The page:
In the Arab-American neighbourhood outside of Chicago where director Assia Boundaoui grew up, most of her neighbours think they have been under surveillance for over a decade. While investigating their experiences, Assia uncovers hundreds of pages of Operation Vulgar Betrayal, FBI documents that prove her hometown was the subject of one of the largest counter-terrorism investigations ever conducted in the United States before September 2001. No arrests or links to terrorist activity were ever made from the operation. The Feeling of Being Watched follows the examination of why a community fell under blanket government surveillance, the government secrecy shrouding what happened, and why her community feels like they’re still being watched today.
Do Not Resist documents, from the perspective of the police, their view of the social unrest following the shooting and killing of Michael Brown by police in Ferguson, 2014, against a backdrop of the routine and escalating use of military tactics and high-powered weaponry by local police forces throughout the United States in the past two decades. Military equipment deployed throughout the Middle East returns home to be used against the citizenry. Local police recruitment and training is awash in military commandments backed by views of escalating ‘righteous’ violence and sadism. Meanwhile curfews are imposed, along with frivolous drug raids and incessant racial profiling. The voices of concerned citizens ignored. What is the cultural and technological trajectory here?
Copwatch depicts WeCopWatch, an organisation dedicated to video recording the police in the United States. For example, Cop Watch members capture original video of the deaths of Eric Garner in Staten Island and Freddie Gray in Baltimore. Its members legally record and document police arrests as part of a movement for police accountability and transparency, but often find themselves to be the victims of chaos and police brutality as a result of the culture of extreme police misconduct and violence. The stories are told through Ramsey Orta, Kevin Moore, who filmed the police abuse of Freddie Gray, and David Whitt who lived in the apartment complex where Michael Brown was killed, as well as Jacob Crawford, who co-founded Copwatch groups inspired by the Berkeley Copwatch group. The film shows how Cop Watchers are dedicated to bringing awareness to their community, by exposing police brutality and harassment.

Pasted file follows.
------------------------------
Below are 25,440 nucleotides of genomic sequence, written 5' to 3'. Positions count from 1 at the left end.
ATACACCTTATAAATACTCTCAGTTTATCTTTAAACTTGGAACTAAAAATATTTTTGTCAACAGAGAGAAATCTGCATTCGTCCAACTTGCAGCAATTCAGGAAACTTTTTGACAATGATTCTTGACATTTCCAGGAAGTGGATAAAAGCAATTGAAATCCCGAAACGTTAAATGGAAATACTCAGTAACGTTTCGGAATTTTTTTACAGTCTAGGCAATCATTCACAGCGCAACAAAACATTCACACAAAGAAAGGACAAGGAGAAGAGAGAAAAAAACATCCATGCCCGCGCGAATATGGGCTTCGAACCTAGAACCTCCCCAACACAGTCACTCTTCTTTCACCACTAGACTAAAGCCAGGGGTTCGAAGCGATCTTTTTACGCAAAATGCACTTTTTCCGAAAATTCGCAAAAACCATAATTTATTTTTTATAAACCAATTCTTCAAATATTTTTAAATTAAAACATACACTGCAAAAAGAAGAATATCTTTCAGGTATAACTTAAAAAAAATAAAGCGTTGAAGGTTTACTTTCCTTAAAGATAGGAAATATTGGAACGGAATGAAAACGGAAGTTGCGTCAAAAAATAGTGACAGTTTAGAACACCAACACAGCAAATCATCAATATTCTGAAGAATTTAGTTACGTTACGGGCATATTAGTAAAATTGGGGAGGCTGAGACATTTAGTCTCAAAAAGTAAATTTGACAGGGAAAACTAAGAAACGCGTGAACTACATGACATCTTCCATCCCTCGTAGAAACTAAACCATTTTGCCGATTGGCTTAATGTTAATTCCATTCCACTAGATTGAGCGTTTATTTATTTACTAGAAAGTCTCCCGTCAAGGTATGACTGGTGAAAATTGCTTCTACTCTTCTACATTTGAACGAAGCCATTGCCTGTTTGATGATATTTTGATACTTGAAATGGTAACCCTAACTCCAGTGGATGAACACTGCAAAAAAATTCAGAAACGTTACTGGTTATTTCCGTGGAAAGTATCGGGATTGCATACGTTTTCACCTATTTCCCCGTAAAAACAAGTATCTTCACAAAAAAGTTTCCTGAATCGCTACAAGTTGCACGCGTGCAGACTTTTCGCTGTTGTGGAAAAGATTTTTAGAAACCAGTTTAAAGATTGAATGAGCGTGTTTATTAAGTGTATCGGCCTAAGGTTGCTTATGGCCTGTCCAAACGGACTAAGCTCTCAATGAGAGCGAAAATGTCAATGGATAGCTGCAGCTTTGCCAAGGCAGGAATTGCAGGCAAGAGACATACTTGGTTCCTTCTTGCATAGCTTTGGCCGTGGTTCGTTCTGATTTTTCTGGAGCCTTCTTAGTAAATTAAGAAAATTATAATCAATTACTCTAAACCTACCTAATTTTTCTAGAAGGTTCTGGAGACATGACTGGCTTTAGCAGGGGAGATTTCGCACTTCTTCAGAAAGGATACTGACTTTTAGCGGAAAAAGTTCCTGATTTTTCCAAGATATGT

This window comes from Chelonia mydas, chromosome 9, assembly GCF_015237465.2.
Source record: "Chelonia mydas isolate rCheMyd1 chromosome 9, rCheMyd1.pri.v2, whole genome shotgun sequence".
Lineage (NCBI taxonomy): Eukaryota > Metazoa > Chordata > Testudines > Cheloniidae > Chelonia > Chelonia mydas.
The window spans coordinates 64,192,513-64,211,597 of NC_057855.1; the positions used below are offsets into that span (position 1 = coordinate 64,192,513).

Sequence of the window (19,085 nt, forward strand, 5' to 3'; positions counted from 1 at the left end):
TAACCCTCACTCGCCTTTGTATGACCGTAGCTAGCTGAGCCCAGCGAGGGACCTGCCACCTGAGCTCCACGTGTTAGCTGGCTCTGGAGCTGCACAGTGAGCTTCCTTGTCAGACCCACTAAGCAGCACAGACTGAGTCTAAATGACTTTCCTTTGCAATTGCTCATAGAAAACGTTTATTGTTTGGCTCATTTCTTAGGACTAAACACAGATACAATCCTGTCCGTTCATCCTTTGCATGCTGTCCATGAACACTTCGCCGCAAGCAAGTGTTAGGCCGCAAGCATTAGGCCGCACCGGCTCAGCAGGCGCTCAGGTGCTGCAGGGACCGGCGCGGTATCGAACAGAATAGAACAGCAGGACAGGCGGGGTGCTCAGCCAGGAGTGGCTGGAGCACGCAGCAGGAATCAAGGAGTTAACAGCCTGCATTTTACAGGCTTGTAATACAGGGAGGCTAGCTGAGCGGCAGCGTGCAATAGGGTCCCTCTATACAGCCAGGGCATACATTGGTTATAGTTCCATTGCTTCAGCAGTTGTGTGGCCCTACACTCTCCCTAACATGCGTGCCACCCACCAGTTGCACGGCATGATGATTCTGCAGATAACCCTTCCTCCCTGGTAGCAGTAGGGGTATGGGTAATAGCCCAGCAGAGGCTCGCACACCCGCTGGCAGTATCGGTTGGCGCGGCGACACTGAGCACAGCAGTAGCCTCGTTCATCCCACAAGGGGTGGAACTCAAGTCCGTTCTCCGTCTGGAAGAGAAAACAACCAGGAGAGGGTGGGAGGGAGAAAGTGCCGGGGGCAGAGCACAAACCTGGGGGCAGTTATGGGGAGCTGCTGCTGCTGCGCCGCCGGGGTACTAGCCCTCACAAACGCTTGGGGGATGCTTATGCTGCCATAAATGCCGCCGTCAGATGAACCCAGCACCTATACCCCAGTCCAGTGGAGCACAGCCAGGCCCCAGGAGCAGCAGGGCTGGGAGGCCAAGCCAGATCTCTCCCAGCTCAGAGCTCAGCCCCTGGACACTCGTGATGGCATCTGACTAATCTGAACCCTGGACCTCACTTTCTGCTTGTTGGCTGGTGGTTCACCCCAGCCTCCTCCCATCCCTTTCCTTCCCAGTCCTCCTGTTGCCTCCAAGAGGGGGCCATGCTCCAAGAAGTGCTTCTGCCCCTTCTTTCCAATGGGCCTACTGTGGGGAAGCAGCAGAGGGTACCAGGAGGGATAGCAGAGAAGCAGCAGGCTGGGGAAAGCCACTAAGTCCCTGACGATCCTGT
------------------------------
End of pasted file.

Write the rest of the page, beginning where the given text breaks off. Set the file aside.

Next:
How to Let Go of the World and Love All the Things Climate Can’t Change travels the globe, from New York City to the Marshall Islands and China, to meet with people who are committed to reversing the tide of global warming. The film examines the intricately woven forces that threaten the stability of the climate and the lives of the world’s inhabitants.
The premise of The Age of Loneliness is of how our communities and indeed lives have been completely subsumed by capitalism, leaving us alone in tiny units, solitary. Screen culture and technology is often blamed, but this is more an extension of a larger problem. The Age of Loneliness is exacerbated by this culture making us feel like we have no purpose. How many of us know our neighbours? How many of us even know the land where we live? How has this been destroyed, usurped? What of the nuclear family? With single parents in numbers like never before and families spanning across the globe, all of this poses much larger questions about paternity and the dominant model of relationships. Consumerism and commodification also plays a central role—make note of the screens, computers, TVs and dating websites in the life of the lonely. What’s the common thread here? The Age of Loneliness is a film that spans generations, and can function as a call for all of us to reconnect with each other and the places we live for real. To turn away from the spectacle and instead build a better world, with purpose, meaning, friends and real community.